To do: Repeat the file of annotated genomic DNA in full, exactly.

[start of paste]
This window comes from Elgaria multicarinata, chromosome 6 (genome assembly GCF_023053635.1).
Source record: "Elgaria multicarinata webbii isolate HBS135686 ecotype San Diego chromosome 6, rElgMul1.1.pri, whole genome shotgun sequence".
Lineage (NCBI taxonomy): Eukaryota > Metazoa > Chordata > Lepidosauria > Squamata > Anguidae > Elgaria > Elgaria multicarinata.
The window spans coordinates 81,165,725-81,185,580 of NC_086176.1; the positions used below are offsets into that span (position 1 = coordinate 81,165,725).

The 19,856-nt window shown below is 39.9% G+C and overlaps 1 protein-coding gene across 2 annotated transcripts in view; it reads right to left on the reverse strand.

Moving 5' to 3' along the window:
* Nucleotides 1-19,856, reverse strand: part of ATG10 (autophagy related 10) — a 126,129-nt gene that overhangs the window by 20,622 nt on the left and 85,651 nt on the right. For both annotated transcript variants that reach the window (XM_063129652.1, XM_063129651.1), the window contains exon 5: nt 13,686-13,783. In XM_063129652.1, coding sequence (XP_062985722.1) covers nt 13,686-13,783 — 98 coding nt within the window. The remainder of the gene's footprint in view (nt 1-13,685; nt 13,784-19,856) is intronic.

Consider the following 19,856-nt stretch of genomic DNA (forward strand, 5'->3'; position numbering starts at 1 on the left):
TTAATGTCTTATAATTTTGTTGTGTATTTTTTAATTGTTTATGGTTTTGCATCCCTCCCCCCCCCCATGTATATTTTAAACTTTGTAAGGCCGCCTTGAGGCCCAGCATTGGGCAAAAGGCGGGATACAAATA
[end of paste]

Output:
This window comes from Elgaria multicarinata, chromosome 6 (genome assembly GCF_023053635.1).
Source record: "Elgaria multicarinata webbii isolate HBS135686 ecotype San Diego chromosome 6, rElgMul1.1.pri, whole genome shotgun sequence".
Lineage (NCBI taxonomy): Eukaryota > Metazoa > Chordata > Lepidosauria > Squamata > Anguidae > Elgaria > Elgaria multicarinata.
The window spans coordinates 81,165,725-81,185,580 of NC_086176.1; the positions used below are offsets into that span (position 1 = coordinate 81,165,725).

The 19,856-nt window shown below is 39.9% G+C and overlaps 1 protein-coding gene across 2 annotated transcripts in view; it reads right to left on the reverse strand.

Moving 5' to 3' along the window:
* Nucleotides 1-19,856, reverse strand: part of ATG10 (autophagy related 10) — a 126,129-nt gene that overhangs the window by 20,622 nt on the left and 85,651 nt on the right. For both annotated transcript variants that reach the window (XM_063129652.1, XM_063129651.1), the window contains exon 5: nt 13,686-13,783. In XM_063129652.1, coding sequence (XP_062985722.1) covers nt 13,686-13,783 — 98 coding nt within the window. The remainder of the gene's footprint in view (nt 1-13,685; nt 13,784-19,856) is intronic.

Consider the following 19,856-nt stretch of genomic DNA (forward strand, 5'->3'; position numbering starts at 1 on the left):
TTAATGTCTTATAATTTTGTTGTGTATTTTTTAATTGTTTATGGTTTTGCATCCCTCCCCCCCCCCATGTATATTTTAAACTTTGTAAGGCCGCCTTGAGGCCCAGCATTGGGCAAAAGGCGGGATACAAATA